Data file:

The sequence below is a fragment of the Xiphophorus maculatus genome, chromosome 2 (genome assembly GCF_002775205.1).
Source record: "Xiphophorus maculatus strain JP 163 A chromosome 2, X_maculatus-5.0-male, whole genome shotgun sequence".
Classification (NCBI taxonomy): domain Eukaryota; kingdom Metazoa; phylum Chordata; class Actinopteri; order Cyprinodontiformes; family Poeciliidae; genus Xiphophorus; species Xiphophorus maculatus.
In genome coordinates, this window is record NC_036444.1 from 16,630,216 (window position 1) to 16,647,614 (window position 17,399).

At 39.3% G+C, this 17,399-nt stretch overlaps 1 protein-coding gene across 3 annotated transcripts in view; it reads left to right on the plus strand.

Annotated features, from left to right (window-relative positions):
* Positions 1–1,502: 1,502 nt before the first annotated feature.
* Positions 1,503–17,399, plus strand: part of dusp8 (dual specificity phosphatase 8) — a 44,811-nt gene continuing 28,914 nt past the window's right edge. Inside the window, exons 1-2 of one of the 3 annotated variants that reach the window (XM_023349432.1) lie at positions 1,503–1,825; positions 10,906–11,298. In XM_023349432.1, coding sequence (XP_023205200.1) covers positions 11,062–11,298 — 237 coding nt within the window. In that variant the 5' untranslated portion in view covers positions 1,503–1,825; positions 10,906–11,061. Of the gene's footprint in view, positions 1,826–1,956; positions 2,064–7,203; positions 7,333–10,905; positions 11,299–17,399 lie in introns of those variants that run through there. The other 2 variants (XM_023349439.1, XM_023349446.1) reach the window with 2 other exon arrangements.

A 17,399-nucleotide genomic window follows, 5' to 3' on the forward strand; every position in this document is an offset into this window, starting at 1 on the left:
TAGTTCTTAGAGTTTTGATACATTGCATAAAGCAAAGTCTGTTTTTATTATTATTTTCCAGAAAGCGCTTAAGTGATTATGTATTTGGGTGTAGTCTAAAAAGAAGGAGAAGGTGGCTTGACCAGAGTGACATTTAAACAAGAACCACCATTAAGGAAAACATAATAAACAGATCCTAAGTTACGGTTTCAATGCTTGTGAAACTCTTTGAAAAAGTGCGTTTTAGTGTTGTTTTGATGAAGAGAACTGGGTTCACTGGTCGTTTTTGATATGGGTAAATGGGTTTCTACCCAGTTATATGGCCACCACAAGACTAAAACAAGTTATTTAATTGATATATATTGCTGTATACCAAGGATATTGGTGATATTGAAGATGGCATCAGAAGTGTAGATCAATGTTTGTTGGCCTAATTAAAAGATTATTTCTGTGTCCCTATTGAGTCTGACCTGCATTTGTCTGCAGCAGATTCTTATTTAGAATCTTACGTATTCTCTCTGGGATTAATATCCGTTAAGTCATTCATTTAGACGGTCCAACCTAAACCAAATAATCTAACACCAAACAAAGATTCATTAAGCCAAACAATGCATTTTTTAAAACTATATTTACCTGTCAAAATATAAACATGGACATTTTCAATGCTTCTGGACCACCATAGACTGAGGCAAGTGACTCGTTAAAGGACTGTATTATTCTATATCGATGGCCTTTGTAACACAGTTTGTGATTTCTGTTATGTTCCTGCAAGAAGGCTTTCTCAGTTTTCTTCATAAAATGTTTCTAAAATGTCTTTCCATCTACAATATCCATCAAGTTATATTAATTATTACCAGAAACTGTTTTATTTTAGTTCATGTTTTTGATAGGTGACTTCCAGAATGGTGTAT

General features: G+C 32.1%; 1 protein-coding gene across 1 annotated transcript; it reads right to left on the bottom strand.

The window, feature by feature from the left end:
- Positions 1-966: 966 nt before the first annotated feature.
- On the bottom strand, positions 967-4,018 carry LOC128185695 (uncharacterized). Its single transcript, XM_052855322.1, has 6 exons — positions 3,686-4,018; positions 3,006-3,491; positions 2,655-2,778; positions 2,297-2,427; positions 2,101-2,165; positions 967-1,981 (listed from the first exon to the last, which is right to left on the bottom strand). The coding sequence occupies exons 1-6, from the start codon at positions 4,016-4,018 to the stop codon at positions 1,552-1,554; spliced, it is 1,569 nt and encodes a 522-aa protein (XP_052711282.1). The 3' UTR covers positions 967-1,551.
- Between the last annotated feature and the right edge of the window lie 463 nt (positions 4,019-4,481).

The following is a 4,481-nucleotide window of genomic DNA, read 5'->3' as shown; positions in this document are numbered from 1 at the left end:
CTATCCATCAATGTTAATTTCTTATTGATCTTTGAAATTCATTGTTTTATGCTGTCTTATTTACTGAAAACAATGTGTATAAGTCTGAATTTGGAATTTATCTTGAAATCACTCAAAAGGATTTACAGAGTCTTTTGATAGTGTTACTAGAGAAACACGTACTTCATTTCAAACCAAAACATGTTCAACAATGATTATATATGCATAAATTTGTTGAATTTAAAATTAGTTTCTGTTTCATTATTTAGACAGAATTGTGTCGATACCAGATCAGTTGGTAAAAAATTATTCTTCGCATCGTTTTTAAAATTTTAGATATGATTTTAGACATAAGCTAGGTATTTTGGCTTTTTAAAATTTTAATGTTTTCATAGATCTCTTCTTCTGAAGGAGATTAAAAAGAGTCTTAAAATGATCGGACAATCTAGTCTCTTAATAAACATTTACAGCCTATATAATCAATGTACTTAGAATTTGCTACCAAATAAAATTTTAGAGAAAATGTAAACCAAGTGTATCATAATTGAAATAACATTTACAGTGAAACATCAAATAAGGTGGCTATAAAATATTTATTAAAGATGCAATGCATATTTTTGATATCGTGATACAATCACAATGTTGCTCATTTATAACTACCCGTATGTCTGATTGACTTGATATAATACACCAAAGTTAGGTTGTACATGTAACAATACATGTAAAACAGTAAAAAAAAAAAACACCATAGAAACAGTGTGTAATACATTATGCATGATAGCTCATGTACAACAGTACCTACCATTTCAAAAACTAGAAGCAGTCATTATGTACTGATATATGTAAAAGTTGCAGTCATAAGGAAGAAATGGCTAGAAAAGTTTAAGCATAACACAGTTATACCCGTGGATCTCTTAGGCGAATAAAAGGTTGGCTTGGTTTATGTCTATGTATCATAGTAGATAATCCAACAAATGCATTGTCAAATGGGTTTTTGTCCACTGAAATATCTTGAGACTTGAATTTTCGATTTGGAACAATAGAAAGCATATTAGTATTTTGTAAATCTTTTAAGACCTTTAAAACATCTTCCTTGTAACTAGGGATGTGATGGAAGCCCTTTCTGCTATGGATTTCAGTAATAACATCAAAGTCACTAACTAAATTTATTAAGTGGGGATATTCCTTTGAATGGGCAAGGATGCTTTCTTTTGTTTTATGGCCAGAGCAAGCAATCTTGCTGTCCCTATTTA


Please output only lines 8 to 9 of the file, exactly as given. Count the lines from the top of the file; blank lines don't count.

* Positions 1,503–17,399, plus strand: part of dusp8 (dual specificity phosphatase 8) — a 44,811-nt gene continuing 28,914 nt past the window's right edge. Inside the window, exons 1-2 of one of the 3 annotated variants that reach the window (XM_023349432.1) lie at positions 1,503–1,825; positions 10,906–11,298. In XM_023349432.1, coding sequence (XP_023205200.1) covers positions 11,062–11,298 — 237 coding nt within the window. In that variant the 5' untranslated portion in view covers positions 1,503–1,825; positions 10,906–11,061. Of the gene's footprint in view, positions 1,826–1,956; positions 2,064–7,203; positions 7,333–10,905; positions 11,299–17,399 lie in introns of those variants that run through there. The other 2 variants (XM_023349439.1, XM_023349446.1) reach the window with 2 other exon arrangements.

A 17,399-nucleotide genomic window follows, 5' to 3' on the forward strand; every position in this document is an offset into this window, starting at 1 on the left: